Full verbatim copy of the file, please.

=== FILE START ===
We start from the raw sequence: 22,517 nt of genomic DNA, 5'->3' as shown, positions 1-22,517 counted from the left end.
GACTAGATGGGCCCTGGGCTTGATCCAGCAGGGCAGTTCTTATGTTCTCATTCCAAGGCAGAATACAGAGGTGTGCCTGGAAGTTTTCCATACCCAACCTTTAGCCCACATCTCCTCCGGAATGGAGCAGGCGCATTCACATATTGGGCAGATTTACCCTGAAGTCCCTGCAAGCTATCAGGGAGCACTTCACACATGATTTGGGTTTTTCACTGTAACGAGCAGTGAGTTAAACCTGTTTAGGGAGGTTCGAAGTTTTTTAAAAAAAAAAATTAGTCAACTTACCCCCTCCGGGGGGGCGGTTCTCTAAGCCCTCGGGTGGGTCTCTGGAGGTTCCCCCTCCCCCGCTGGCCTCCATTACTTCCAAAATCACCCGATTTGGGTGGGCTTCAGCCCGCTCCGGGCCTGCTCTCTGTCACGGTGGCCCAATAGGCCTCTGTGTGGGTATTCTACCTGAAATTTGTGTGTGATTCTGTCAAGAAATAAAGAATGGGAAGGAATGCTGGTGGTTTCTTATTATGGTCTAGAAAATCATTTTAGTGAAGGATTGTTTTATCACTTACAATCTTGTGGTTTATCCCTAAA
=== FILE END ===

We start from the raw sequence: 22,517 nt of genomic DNA, 5'->3' as shown, positions 1-22,517 counted from the left end.
GACTAGATGGGCCCTGGGCTTGATCCAGCAGGGCAGTTCTTATGTTCTCATTCCAAGGCAGAATACAGAGGTGTGCCTGGAAGTTTTCCATACCCAACCTTTAGCCCACATCTCCTCCGGAATGGAGCAGGCGCATTCACATATTGGGCAGATTTACCCTGAAGTCCCTGCAAGCTATCAGGGAGCACTTCACACATGATTTGGGTTTTTCACTGTAACGAGCAGTGAGTTAAACCTGTTTAGGGAGGTTCGAAGTTTTTTAAAAAAAAAAATTAGTCAACTTACCCCCTCCGGGGGGGCGGTTCTCTAAGCCCTCGGGTGGGTCTCTGGAGGTTCCCCCTCCCCCGCTGGCCTCCATTACTTCCAAAATCACCCGATTTGGGTGGGCTTCAGCCCGCTCCGGGCCTGCTCTCTGTCACGGTGGCCCAATAGGCCTCTGTGTGGGTATTCTACCTGAAATTTGTGTGTGATTCTGTCAAGAAATAAAGAATGGGAAGGAATGCTGGTGGTTTCTTATTATGGTCTAGAAAATCATTTTAGTGAAGGATTGTTTTATCACTTACAATCTTGTGGTTTATCCCTAAA